Who Do I Write For?


Harvested winter wheat field aglow in the morning sun.

I have had a half-baked post in my brain, about summer and time warp, there since Julie and I did a morning meandering down dirt roads a couple of weeks ago. But I haven’t been able to get it beyond the half-baked stage into something worth publishing, even though I jotted down notes in one of the many notebooks I purchased as incubators for those great ideas that aren’t fully developed and to jot down important things I need to remember – if only I could remember in which notebook I committed the ideas that used to be so important.

A few nights ago I lay back on my pillow with Kooser’s The Poetry Home Repair Manual and reread a few pages. I was reading from the perspective of writing for my blog and had to stop after he asked who my reader is, as I couldn’t answer. My professional career involved reams of technical writing and I always knew who my reader would be – students, faculty, accreditation personnel, administrators. It was also very clear what my purpose for writing was. But with creative writing I am never sure who would want to read a post about summer and time warp, and even worst I’m not sure why I should even write it – so I fluffed my pillow and decided to sleep on the questions of readers and purpose. But the morning light didn’t bring answers.


Concord Mill Pond no longer clothed in spring green.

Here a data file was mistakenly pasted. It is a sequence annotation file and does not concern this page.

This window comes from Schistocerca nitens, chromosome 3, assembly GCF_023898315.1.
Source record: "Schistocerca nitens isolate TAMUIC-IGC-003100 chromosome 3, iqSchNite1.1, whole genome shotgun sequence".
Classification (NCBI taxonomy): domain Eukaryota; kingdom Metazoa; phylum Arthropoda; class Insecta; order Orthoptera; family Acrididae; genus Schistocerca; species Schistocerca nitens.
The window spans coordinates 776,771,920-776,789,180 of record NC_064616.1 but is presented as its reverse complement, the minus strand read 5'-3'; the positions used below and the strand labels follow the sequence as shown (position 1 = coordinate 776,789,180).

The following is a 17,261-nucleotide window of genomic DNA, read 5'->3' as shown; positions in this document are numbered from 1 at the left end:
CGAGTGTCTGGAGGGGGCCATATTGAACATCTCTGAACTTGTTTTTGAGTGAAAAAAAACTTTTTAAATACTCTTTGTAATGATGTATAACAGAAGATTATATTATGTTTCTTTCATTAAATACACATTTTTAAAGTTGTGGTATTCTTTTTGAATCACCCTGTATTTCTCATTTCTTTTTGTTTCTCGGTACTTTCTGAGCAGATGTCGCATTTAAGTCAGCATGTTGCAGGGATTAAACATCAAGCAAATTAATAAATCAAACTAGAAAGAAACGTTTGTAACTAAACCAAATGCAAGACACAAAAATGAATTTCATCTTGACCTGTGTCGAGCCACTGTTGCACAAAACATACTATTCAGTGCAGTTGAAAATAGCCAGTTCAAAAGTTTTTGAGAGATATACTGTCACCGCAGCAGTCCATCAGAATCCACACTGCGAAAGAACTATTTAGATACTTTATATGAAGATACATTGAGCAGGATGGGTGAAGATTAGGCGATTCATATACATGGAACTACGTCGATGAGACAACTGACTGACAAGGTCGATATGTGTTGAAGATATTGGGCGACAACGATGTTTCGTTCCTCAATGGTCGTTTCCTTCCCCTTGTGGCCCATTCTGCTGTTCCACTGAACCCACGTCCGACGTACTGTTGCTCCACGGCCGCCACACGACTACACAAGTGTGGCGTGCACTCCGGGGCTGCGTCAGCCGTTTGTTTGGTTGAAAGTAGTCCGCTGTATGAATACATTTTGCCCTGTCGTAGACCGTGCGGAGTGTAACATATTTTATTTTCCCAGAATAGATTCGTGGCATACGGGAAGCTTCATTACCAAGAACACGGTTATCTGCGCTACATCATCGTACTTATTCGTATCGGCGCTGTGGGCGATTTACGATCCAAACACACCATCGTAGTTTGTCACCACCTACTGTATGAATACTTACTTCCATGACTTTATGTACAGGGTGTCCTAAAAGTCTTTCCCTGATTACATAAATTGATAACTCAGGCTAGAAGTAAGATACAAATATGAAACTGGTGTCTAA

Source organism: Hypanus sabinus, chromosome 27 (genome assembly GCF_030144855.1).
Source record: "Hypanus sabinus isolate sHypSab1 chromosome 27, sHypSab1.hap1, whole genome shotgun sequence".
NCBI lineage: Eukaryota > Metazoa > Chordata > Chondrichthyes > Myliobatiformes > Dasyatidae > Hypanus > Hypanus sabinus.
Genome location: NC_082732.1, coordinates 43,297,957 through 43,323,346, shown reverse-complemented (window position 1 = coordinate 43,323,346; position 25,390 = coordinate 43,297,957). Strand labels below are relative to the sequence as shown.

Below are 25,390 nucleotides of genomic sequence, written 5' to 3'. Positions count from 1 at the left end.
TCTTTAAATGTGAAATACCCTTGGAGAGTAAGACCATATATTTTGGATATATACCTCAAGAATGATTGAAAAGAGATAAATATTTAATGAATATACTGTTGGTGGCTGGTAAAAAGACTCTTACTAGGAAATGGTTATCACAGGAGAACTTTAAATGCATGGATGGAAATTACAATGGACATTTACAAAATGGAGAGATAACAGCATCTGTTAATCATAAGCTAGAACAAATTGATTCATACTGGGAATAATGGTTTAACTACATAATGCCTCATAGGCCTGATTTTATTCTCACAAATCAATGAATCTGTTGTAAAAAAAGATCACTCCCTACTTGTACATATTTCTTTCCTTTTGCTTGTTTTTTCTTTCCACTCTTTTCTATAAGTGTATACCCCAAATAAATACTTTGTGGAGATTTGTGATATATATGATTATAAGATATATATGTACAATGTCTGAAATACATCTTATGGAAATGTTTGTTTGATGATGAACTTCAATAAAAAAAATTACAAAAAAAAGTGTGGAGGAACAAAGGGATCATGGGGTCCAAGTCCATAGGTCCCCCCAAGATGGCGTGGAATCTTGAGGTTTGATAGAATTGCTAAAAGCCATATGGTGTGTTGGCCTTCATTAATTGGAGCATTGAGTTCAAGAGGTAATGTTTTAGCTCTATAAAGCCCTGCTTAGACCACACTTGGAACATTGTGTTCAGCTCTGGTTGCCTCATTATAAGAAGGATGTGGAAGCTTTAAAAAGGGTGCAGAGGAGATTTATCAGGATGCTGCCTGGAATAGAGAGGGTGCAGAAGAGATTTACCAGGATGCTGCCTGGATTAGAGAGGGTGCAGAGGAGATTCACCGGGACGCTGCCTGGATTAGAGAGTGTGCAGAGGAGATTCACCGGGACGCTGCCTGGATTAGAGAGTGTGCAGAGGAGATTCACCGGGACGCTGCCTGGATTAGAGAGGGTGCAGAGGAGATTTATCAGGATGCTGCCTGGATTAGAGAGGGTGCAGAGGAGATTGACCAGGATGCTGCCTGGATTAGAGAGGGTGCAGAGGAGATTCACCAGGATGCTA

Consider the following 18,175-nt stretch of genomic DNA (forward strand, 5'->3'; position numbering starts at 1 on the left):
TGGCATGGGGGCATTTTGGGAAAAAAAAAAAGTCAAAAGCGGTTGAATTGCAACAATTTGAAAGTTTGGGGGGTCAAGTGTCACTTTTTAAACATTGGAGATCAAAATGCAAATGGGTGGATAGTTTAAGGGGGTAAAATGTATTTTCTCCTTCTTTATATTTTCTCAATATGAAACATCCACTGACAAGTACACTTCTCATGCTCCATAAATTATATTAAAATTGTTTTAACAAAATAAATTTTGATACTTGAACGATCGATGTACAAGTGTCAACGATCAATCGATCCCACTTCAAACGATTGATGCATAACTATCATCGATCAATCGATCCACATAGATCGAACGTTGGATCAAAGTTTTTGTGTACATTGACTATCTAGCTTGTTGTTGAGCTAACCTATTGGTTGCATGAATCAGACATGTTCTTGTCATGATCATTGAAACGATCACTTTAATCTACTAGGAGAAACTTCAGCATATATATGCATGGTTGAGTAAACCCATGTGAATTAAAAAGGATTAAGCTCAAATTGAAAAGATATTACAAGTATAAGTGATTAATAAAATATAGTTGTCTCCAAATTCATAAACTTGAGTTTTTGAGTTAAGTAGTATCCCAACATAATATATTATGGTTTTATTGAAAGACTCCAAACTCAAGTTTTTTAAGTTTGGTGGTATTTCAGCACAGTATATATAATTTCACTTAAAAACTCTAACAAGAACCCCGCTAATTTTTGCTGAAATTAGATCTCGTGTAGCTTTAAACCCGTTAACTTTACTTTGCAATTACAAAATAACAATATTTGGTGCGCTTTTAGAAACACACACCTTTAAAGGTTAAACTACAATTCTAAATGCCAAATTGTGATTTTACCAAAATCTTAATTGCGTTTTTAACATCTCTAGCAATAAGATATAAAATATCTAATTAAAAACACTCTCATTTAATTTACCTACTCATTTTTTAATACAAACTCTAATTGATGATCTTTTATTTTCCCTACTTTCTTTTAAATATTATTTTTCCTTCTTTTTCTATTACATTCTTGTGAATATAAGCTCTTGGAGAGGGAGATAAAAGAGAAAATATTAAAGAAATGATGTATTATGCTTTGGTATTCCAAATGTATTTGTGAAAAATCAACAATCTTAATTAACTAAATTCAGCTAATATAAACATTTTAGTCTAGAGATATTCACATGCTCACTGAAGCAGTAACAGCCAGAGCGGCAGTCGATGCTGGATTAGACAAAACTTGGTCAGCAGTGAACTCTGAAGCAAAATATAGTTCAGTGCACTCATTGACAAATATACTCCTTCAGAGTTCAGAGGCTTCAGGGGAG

I knew, however, that I wanted to write about how disoriented I felt on a middle of July morning as we stopped to take photos along gravel roads. As I spent time walking around, with camera in hand, I felt the full-summer morning spreading out around me. The trees are a dark green that is vibrant, full of the activity of producing oxygen as it cleans the air of hydrogen. It is quieter on a country mid-summer morning. The birds have finished their noisy mating rituals and now all I hear are a few twitters as birds quietly tell each other the important news of the day. This gentleness is broken by the distant piercing call of a crow, pleasant only because it is familiar and a part of summer landscape. It is my hunch that the crow is calling the corn to grow into harvest time. Occasionally I hear the soft hum or clicking of insects, but when the temp heats up later in the afternoon, summer is filled with the high-pitched buzzing of the cicada. And at each stop we feel the sun a little hotter on our skin, in competition with the cool breeze that is lingering from the nighttime.